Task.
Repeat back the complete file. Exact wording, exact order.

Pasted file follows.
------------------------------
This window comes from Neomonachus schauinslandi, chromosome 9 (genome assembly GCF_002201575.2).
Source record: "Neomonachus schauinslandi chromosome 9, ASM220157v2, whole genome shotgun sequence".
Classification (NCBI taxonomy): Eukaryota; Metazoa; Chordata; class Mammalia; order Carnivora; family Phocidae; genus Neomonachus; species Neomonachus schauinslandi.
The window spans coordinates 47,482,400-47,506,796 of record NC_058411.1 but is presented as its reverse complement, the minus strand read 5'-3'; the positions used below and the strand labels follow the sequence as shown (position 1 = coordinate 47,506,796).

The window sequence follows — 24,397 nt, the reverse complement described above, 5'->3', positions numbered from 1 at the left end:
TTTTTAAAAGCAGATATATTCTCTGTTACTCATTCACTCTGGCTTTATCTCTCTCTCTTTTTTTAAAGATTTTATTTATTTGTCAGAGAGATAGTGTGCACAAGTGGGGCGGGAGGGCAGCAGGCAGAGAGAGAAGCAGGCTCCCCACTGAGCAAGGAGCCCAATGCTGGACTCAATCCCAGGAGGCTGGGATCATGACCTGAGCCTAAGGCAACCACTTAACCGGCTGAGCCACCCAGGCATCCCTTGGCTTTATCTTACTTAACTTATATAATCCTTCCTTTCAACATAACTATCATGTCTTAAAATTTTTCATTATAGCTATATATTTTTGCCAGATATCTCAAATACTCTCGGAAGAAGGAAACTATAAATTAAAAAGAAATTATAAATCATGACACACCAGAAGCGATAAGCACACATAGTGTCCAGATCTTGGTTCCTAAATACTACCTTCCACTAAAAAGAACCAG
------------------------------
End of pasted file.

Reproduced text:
This window comes from Neomonachus schauinslandi, chromosome 9 (genome assembly GCF_002201575.2).
Source record: "Neomonachus schauinslandi chromosome 9, ASM220157v2, whole genome shotgun sequence".
Classification (NCBI taxonomy): Eukaryota; Metazoa; Chordata; class Mammalia; order Carnivora; family Phocidae; genus Neomonachus; species Neomonachus schauinslandi.
The window spans coordinates 47,482,400-47,506,796 of record NC_058411.1 but is presented as its reverse complement, the minus strand read 5'-3'; the positions used below and the strand labels follow the sequence as shown (position 1 = coordinate 47,506,796).

The window sequence follows — 24,397 nt, the reverse complement described above, 5'->3', positions numbered from 1 at the left end:
TTTTTAAAAGCAGATATATTCTCTGTTACTCATTCACTCTGGCTTTATCTCTCTCTCTTTTTTTAAAGATTTTATTTATTTGTCAGAGAGATAGTGTGCACAAGTGGGGCGGGAGGGCAGCAGGCAGAGAGAGAAGCAGGCTCCCCACTGAGCAAGGAGCCCAATGCTGGACTCAATCCCAGGAGGCTGGGATCATGACCTGAGCCTAAGGCAACCACTTAACCGGCTGAGCCACCCAGGCATCCCTTGGCTTTATCTTACTTAACTTATATAATCCTTCCTTTCAACATAACTATCATGTCTTAAAATTTTTCATTATAGCTATATATTTTTGCCAGATATCTCAAATACTCTCGGAAGAAGGAAACTATAAATTAAAAAGAAATTATAAATCATGACACACCAGAAGCGATAAGCACACATAGTGTCCAGATCTTGGTTCCTAAATACTACCTTCCACTAAAAAGAACCAG